Scrub jays, among other birds, like to rub themselves with ants.
Scrub jays, among other birds, like to rub themselves with ants. 442683/Public Domain

Birds can be weird, and one of the weirdest things they’ve been known to do is called “anting.” Though the specifics can vary, at its most basic, anting involves birds rubbing ants on themselves. To date, over 200 species of birds have been observed engaging in this behavior, and no one is entirely sure why they do it.

Among the most common birds found to indulge in anting behavior are songbirds such as the blue jay, which were the focus of an extensive 2008 study on the phenomenon. But species as varied as crows, turkeys, and owls have all been observed indulging in the little understood ritual.

There are two types of anting, “passive” and “active.” In passive anting, birds will lay down on anthills, feathers spread, allowing hundreds of ants to swarm their bodies, climbing between their feathers. During active anting, birds have been seen to pick up ants in their beaks and frantically rub them all over their bodies and under their wings. After the ant exposure is over, the birds often eat the ants. However, the behavior has also been observed in species that do not normally eat ants.

Ever since the behavior was first observed, around the 1930s, ornithologists and researchers have been attempting to find an explanation for it. A number of leading theories have to do with chemicals produced by the ants themselves. Many ant species observed to be used in anting behavior belong to the Formicinae subfamily, which produce formic acid when threatened. That formic acid could fuel the function of anting behavior in a number of ways.

One theory is that the acid secreted by the ants kills mites and other parasites that might try taking root in a bird’s feathers. Another possibility is that formic acid acts as a sort of natural balm, soothing the irritation caused by molting.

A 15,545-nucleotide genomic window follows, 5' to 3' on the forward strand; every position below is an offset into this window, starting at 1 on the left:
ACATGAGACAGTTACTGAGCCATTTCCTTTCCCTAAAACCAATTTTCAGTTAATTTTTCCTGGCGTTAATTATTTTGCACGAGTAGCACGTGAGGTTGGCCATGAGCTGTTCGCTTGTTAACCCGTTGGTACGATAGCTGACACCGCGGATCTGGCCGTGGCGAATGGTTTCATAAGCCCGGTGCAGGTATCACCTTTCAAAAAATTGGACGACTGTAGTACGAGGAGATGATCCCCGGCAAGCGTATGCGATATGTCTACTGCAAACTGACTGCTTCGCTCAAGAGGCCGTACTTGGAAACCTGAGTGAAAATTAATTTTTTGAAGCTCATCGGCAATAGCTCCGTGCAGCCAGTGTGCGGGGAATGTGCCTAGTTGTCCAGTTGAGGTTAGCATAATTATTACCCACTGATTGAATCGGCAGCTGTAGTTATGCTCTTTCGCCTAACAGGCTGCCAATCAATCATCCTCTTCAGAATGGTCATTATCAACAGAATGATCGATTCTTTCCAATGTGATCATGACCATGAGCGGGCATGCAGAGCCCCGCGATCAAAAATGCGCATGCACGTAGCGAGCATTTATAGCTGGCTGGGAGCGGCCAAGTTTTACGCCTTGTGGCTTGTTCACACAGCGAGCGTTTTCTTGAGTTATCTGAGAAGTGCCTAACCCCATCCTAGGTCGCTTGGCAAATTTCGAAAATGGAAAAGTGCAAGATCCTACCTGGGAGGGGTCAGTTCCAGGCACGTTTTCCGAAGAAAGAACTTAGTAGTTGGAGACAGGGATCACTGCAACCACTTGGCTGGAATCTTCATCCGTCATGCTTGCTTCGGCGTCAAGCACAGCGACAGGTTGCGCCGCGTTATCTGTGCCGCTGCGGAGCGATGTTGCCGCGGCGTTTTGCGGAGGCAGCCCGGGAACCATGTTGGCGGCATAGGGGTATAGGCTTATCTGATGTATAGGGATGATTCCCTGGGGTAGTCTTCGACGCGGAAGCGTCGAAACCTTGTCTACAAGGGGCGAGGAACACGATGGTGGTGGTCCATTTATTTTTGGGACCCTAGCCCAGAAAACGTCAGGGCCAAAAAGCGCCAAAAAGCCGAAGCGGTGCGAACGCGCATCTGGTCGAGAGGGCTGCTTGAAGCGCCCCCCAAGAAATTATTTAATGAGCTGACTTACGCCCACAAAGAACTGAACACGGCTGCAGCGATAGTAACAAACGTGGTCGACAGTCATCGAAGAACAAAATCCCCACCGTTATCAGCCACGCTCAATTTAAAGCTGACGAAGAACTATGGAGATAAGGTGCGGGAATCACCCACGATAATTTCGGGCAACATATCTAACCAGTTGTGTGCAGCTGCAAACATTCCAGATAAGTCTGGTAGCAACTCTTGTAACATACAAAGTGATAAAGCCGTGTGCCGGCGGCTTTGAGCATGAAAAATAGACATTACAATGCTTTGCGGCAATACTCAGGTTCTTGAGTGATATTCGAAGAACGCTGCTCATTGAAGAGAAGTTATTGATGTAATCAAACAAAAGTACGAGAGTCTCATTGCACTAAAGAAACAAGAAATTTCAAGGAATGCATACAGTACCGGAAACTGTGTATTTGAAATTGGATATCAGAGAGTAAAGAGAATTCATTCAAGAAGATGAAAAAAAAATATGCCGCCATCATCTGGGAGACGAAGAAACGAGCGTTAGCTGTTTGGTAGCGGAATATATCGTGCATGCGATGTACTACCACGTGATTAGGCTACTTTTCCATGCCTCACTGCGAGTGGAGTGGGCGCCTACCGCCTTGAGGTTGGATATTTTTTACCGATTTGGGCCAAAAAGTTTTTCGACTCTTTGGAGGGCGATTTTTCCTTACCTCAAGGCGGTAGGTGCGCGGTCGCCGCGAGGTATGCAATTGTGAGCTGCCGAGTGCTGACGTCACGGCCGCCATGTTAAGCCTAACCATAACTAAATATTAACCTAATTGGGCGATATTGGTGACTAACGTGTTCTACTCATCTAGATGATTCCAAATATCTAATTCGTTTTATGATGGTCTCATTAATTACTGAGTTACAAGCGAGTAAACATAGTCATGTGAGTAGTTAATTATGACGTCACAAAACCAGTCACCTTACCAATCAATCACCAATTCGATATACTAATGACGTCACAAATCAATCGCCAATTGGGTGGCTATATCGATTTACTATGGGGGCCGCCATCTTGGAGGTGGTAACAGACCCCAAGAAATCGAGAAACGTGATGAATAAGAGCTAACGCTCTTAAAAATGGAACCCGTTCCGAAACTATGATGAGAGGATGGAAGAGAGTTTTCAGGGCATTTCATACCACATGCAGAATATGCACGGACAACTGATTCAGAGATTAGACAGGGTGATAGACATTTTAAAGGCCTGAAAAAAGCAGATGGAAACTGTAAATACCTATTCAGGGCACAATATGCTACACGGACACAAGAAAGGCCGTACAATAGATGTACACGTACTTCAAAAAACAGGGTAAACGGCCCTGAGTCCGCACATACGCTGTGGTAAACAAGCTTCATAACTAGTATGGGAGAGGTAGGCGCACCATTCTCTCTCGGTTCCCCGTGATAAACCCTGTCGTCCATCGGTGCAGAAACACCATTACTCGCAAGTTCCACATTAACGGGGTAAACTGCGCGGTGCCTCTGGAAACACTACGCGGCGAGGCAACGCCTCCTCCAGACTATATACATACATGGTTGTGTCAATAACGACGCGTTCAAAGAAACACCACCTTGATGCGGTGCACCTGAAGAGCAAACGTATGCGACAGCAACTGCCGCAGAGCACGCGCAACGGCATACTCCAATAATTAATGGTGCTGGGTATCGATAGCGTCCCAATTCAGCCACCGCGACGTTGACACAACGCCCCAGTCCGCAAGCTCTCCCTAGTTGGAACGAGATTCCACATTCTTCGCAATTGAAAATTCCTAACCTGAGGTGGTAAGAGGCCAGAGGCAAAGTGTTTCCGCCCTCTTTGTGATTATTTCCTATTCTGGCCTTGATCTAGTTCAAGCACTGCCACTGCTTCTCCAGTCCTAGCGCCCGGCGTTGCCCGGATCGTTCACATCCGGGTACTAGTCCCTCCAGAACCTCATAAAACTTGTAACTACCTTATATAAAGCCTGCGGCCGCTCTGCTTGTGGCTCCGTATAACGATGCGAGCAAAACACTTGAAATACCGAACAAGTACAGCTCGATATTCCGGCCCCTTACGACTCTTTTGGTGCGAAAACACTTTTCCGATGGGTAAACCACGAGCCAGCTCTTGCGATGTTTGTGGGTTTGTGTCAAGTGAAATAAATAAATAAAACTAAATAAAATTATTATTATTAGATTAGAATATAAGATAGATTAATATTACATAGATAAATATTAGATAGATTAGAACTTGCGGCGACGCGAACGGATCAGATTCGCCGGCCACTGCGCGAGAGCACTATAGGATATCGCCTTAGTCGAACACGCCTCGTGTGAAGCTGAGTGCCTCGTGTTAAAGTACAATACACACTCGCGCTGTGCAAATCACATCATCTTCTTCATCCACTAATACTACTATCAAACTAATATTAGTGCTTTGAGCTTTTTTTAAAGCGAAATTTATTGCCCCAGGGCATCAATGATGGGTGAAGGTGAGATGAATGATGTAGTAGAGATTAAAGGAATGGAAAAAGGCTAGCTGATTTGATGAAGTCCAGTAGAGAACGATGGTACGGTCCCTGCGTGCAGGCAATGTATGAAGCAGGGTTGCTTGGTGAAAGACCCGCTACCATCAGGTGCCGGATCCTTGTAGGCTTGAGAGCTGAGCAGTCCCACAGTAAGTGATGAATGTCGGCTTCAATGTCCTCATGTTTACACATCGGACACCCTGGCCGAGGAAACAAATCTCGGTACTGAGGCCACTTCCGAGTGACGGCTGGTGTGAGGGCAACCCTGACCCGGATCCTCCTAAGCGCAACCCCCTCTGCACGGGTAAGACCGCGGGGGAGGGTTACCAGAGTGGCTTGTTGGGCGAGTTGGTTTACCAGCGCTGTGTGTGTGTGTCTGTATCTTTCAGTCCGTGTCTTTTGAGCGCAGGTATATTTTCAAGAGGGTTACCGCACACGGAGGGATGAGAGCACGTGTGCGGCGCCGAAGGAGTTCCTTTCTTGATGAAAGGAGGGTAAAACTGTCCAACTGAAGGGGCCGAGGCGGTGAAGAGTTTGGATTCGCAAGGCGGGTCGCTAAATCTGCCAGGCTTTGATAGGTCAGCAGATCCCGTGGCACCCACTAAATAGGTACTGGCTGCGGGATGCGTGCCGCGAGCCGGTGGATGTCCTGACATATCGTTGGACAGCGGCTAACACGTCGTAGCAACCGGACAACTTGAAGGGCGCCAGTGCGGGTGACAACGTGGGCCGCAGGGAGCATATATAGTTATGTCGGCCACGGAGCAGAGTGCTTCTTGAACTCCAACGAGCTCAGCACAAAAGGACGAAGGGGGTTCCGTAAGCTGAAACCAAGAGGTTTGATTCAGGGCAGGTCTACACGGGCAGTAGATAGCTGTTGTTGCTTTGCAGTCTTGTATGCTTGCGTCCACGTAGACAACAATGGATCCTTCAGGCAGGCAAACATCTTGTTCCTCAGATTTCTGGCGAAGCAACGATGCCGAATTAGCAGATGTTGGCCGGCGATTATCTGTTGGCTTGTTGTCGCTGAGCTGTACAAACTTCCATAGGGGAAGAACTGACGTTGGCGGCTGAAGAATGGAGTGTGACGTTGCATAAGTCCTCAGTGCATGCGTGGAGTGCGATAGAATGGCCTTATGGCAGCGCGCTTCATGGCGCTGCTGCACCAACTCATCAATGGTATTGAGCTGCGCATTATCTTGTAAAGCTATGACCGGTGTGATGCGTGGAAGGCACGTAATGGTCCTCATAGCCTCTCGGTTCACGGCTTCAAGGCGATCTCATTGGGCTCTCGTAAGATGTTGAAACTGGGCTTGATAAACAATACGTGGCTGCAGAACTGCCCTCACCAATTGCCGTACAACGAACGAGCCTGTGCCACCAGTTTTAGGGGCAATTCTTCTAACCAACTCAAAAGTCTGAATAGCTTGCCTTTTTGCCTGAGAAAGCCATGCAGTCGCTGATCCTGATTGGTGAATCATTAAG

Yet another theory goes that anting is a way to prepare ants to be eaten. By rubbing the ants on their wings, and forcing them to secrete their acids, the damaging fluid is drained, making them safe to eat. The authors of the blue jay study argue that this hypothesis seems to be the most likely, since the birds they observed ate non-formic-acid-equipped ants without wiping them on their wings.

Finally, as noted by NPR and Vice, it’s possible that bird anting might just feel good. This theory posits that the formic acid produced by ants might act as a sort of stimulant for birds, and might even be addictive. The idea is supported by the hopping birds do while they are rubbing down their wings. In the 2011 book Field Guide to Urban Wildlife, author Julie Feinstein refers to formic acid as “bird catnip.”

Opinion is still mixed as to whether birds are bathing in ant acid for food, cleanliness, fun, or some combination thereof. Complicating things further, birds have also been observed performing anting behavior with things other than ants, including beetles, millipedes, lemon rinds, and even cigarette butts. It remains one of the more delightful mysteries of the avian kingdom.